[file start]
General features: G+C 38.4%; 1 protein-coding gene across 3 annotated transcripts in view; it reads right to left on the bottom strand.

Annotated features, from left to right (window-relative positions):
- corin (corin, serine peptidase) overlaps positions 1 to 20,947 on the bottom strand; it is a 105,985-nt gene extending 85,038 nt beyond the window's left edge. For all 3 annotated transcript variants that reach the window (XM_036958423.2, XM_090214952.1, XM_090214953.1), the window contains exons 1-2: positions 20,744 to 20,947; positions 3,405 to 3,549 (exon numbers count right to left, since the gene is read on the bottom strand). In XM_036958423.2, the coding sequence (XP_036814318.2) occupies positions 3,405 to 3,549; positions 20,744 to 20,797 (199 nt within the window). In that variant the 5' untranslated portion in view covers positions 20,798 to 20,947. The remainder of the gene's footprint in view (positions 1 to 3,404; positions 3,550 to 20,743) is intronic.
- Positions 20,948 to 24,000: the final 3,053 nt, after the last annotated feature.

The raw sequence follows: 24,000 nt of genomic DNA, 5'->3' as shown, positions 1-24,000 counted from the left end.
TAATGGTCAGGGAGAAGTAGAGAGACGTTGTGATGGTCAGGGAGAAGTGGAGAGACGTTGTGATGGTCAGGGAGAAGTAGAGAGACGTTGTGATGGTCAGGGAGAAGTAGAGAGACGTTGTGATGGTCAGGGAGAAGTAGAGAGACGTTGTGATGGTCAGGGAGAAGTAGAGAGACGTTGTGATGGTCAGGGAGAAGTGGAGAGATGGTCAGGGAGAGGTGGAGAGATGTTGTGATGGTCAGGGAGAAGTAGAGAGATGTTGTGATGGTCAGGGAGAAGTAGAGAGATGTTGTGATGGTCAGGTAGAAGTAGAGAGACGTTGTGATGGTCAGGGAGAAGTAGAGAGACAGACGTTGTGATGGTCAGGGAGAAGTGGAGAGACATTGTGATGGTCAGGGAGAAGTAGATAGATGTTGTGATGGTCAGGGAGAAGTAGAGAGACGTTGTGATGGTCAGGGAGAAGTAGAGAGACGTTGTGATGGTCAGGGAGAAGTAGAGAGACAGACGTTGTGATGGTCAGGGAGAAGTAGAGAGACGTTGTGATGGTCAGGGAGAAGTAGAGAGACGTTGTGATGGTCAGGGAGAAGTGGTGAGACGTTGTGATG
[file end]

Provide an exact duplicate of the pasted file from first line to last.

General features: G+C 38.4%; 1 protein-coding gene across 3 annotated transcripts in view; it reads right to left on the bottom strand.

Annotated features, from left to right (window-relative positions):
- corin (corin, serine peptidase) overlaps positions 1 to 20,947 on the bottom strand; it is a 105,985-nt gene extending 85,038 nt beyond the window's left edge. For all 3 annotated transcript variants that reach the window (XM_036958423.2, XM_090214952.1, XM_090214953.1), the window contains exons 1-2: positions 20,744 to 20,947; positions 3,405 to 3,549 (exon numbers count right to left, since the gene is read on the bottom strand). In XM_036958423.2, the coding sequence (XP_036814318.2) occupies positions 3,405 to 3,549; positions 20,744 to 20,797 (199 nt within the window). In that variant the 5' untranslated portion in view covers positions 20,798 to 20,947. The remainder of the gene's footprint in view (positions 1 to 3,404; positions 3,550 to 20,743) is intronic.
- Positions 20,948 to 24,000: the final 3,053 nt, after the last annotated feature.

The raw sequence follows: 24,000 nt of genomic DNA, 5'->3' as shown, positions 1-24,000 counted from the left end.
TAATGGTCAGGGAGAAGTAGAGAGACGTTGTGATGGTCAGGGAGAAGTGGAGAGACGTTGTGATGGTCAGGGAGAAGTAGAGAGACGTTGTGATGGTCAGGGAGAAGTAGAGAGACGTTGTGATGGTCAGGGAGAAGTAGAGAGACGTTGTGATGGTCAGGGAGAAGTAGAGAGACGTTGTGATGGTCAGGGAGAAGTGGAGAGATGGTCAGGGAGAGGTGGAGAGATGTTGTGATGGTCAGGGAGAAGTAGAGAGATGTTGTGATGGTCAGGGAGAAGTAGAGAGATGTTGTGATGGTCAGGTAGAAGTAGAGAGACGTTGTGATGGTCAGGGAGAAGTAGAGAGACAGACGTTGTGATGGTCAGGGAGAAGTGGAGAGACATTGTGATGGTCAGGGAGAAGTAGATAGATGTTGTGATGGTCAGGGAGAAGTAGAGAGACGTTGTGATGGTCAGGGAGAAGTAGAGAGACGTTGTGATGGTCAGGGAGAAGTAGAGAGACAGACGTTGTGATGGTCAGGGAGAAGTAGAGAGACGTTGTGATGGTCAGGGAGAAGTAGAGAGACGTTGTGATGGTCAGGGAGAAGTGGTGAGACGTTGTGATG